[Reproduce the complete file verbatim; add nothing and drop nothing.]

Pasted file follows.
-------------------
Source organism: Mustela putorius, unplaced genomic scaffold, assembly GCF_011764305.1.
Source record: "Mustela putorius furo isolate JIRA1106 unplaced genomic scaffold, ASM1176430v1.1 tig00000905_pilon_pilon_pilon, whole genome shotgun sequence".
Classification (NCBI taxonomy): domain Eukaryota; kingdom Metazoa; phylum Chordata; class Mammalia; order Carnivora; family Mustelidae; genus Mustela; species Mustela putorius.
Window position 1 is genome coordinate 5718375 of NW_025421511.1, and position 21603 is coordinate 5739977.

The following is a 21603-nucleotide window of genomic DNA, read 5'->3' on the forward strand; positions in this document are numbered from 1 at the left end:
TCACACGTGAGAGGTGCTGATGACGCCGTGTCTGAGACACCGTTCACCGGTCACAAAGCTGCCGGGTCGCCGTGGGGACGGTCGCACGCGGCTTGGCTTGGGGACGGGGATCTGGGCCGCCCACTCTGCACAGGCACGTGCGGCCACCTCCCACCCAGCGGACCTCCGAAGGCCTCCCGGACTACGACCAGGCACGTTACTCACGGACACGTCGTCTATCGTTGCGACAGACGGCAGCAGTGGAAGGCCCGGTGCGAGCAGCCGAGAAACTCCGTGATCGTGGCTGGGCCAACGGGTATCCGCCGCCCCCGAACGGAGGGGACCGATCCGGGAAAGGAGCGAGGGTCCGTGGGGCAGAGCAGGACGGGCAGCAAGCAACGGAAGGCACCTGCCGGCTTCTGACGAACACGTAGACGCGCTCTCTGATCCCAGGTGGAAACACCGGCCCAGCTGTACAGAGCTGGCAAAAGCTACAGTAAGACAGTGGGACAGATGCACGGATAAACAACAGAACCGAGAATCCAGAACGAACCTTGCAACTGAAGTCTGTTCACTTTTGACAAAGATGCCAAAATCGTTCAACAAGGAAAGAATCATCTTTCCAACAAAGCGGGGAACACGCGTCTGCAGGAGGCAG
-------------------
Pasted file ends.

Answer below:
Source organism: Mustela putorius, unplaced genomic scaffold, assembly GCF_011764305.1.
Source record: "Mustela putorius furo isolate JIRA1106 unplaced genomic scaffold, ASM1176430v1.1 tig00000905_pilon_pilon_pilon, whole genome shotgun sequence".
Classification (NCBI taxonomy): domain Eukaryota; kingdom Metazoa; phylum Chordata; class Mammalia; order Carnivora; family Mustelidae; genus Mustela; species Mustela putorius.
Window position 1 is genome coordinate 5718375 of NW_025421511.1, and position 21603 is coordinate 5739977.

The following is a 21603-nucleotide window of genomic DNA, read 5'->3' on the forward strand; positions in this document are numbered from 1 at the left end:
TCACACGTGAGAGGTGCTGATGACGCCGTGTCTGAGACACCGTTCACCGGTCACAAAGCTGCCGGGTCGCCGTGGGGACGGTCGCACGCGGCTTGGCTTGGGGACGGGGATCTGGGCCGCCCACTCTGCACAGGCACGTGCGGCCACCTCCCACCCAGCGGACCTCCGAAGGCCTCCCGGACTACGACCAGGCACGTTACTCACGGACACGTCGTCTATCGTTGCGACAGACGGCAGCAGTGGAAGGCCCGGTGCGAGCAGCCGAGAAACTCCGTGATCGTGGCTGGGCCAACGGGTATCCGCCGCCCCCGAACGGAGGGGACCGATCCGGGAAAGGAGCGAGGGTCCGTGGGGCAGAGCAGGACGGGCAGCAAGCAACGGAAGGCACCTGCCGGCTTCTGACGAACACGTAGACGCGCTCTCTGATCCCAGGTGGAAACACCGGCCCAGCTGTACAGAGCTGGCAAAAGCTACAGTAAGACAGTGGGACAGATGCACGGATAAACAACAGAACCGAGAATCCAGAACGAACCTTGCAACTGAAGTCTGTTCACTTTTGACAAAGATGCCAAAATCGTTCAACAAGGAAAGAATCATCTTTCCAACAAAGCGGGGAACACGCGTCTGCAGGAGGCAG